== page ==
One of Thomas Jefferson’s great friends was a Polish general Thadeus Kościuszko, whom Jefferson called “The Purest Son of Liberty”. I wonder if Kościuszko and Jefferson had beets and wine together…

Time Posted: Apr 30, 2020 at 10:00 AM Permalink to Traveling with Beets & CORLEY Chardonnay Permalink
Chris Corley
January 26, 2012 | Chris Corley

Monticello Vineyards experiments with wine flavored cheese

"Guest Blog : Posted on January 26, 2012 by Ray

This is a guest blog post by Vintage Wine Taster and good friend Ray Conti. Ray and his wife recently took a trip to the Monticello winery on Big Ranch Road in the Napa Valley. They escorted two friends who own a dairy near Santa Fe, New Mexico.

Their two Santa Fe friends, Ed & Michael Lobaugh, own The Old Windmill Dairy® just outside of Santa Fe, New Mexico. They make a wonderful variety of artisan goat and cow cheeses. At a Wine & Cheese festival in Carlsbad, Monticello Vineyard's Stephen Corley approached them and indicated the winery might be interested in combining the Monticello wines with their Gouda cheeses. Monticello sent a case of their wines containing three varietals: Estate grown Chardonnay, Pinot Noir, and Cabernet Sauvignon.

About Monticello Winery

Monticello is a small winery by Napa standards (15,000 cases), but their quality makes up for the small quantity. Jay Corley founded the winery in 1970 and today sons Kevin, Stephen and Chris Corey are operating the winery. Kevin oversees the operation, Stephen is in charge of sales, and Chris is the winemaker. The winery lies just above the town of Napa. It is on Big Ranch Road that can be accessed from Oak Knoll Road. They have three lines of wine: Corley Reserve, Corley Family wines, and Monticello Reserve wines. Their specialties are Cabernet, Pinot Noir, Merlot and Chardonnay. The friendly tasting room is opposite a 1/3 scale replica of Jefferson's Monticello; a tribute to America's first serious wine collector. This is a fun place to start a wine tour of the Napa Valley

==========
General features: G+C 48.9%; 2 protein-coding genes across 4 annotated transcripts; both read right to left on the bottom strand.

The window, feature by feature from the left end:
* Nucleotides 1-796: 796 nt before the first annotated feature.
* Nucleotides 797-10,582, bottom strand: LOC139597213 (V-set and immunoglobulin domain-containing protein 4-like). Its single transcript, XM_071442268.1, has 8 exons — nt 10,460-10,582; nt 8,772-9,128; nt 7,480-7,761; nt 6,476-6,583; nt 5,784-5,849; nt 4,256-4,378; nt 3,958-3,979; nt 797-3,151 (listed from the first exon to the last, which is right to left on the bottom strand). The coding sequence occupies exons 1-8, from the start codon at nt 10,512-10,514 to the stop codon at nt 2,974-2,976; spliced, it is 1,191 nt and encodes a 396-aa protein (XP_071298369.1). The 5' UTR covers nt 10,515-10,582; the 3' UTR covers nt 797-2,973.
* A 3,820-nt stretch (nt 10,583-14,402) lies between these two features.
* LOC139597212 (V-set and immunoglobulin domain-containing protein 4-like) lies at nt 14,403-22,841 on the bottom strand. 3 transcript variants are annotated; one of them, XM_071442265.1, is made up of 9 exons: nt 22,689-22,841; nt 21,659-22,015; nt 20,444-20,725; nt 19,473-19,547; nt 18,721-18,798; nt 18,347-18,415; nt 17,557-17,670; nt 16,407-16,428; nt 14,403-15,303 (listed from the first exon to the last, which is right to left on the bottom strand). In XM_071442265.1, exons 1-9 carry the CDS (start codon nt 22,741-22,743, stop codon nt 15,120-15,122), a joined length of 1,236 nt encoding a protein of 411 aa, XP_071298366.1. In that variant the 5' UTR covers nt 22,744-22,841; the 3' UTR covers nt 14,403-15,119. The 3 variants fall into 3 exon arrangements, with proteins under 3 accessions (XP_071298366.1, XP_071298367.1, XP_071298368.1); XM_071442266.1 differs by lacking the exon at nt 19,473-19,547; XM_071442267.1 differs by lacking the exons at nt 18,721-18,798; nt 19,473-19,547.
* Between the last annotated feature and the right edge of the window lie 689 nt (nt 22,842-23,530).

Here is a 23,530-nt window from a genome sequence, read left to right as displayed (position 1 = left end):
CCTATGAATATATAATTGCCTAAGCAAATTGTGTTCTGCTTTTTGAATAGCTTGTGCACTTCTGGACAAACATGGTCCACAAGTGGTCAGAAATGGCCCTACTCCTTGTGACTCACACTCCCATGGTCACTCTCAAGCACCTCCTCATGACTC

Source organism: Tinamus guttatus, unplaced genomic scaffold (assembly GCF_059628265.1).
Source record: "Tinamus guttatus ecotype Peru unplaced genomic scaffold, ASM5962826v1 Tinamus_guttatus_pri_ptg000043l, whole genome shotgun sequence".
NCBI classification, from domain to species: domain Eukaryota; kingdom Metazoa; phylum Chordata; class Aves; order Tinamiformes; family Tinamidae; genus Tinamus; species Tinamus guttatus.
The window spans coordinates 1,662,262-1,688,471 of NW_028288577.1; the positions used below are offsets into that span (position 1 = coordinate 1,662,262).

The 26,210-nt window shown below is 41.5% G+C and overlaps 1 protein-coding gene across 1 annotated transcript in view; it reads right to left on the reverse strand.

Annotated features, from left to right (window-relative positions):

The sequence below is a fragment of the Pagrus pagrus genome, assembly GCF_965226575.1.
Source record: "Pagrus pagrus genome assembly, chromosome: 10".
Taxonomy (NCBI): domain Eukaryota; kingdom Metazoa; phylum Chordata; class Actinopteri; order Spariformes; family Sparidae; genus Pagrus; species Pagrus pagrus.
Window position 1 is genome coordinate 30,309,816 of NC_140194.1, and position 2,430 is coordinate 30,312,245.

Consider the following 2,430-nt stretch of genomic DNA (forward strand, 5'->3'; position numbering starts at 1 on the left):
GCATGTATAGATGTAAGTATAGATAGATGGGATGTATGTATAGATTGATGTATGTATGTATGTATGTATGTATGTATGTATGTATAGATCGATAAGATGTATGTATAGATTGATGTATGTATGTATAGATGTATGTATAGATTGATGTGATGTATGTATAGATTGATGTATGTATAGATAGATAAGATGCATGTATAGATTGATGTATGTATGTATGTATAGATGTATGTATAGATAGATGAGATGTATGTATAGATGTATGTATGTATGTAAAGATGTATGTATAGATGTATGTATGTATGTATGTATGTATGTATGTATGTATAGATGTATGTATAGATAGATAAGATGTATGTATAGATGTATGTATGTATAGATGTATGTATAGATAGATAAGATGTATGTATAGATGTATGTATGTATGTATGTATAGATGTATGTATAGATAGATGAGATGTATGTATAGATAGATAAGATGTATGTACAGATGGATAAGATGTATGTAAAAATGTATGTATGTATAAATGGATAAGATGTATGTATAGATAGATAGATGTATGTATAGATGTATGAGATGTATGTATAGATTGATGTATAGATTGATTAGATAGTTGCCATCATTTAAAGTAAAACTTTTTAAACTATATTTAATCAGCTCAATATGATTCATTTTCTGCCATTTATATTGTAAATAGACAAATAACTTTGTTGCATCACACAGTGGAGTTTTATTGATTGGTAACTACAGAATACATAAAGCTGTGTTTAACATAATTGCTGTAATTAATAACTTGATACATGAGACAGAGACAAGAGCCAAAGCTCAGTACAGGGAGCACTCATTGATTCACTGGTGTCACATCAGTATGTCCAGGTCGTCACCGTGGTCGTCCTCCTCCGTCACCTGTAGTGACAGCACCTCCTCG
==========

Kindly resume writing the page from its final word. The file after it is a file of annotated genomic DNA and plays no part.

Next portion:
Monticello Vineyards

About the Cheese Project

This is the process used to infuse the Monticello wines into the Gouda cheese. After the initial stages to develop the curd from the cow's milk, the mixture is pressed into wheels. After 12 hours the cheese hardens sufficiently it is removed from wheels and is transferred to a vat brine mixture of wine, salt and purified softened water. After several days the cheese is then removed and dried on a rack at room temperature. All these steps are done by hand and the length of time is determined by how the cheese feels to the touch and how it tastes and smells. Once the cheese develops an oily dark surface, it is hand waxed with a clear wax and than a dark red wax. After the wax is dry, the cheese is transferred to an underground cellar and aged at a temperature of 54 degrees Fahrenheit. The Monticello cheeses were aged for 60 days. The flavor results in a moister, creamier yet mild flavored Gouda. When aged for approximately 5 months, the cheese will develop a more robust flavor. Each of the Monticello wines will create a very different flavor in the Gouda cheese.

This is an ongoing project with much experimentation to get the perfect wine-flavored Gouda cheese. Ed & Michael Lobaugh are eagerly waiting to see what the Corley family thinks of this young batch of Gouda. The hope is that the project will result in cheeses the Corely family will want to feature in their tasting room and possibly sell to Napa Valley restaurants. We will be sure to get back to you when the results are in and indeed if this Gouda is available for sale.

Kevin Corley - Monticello Vineyards


Time Posted: Jan 26, 2012 at 11:03 AM Permalink to Monticello Vineyards experiments with wine flavored cheese Permalink Comments for Monticello Vineyards experiments with wine flavored cheese Comments (641)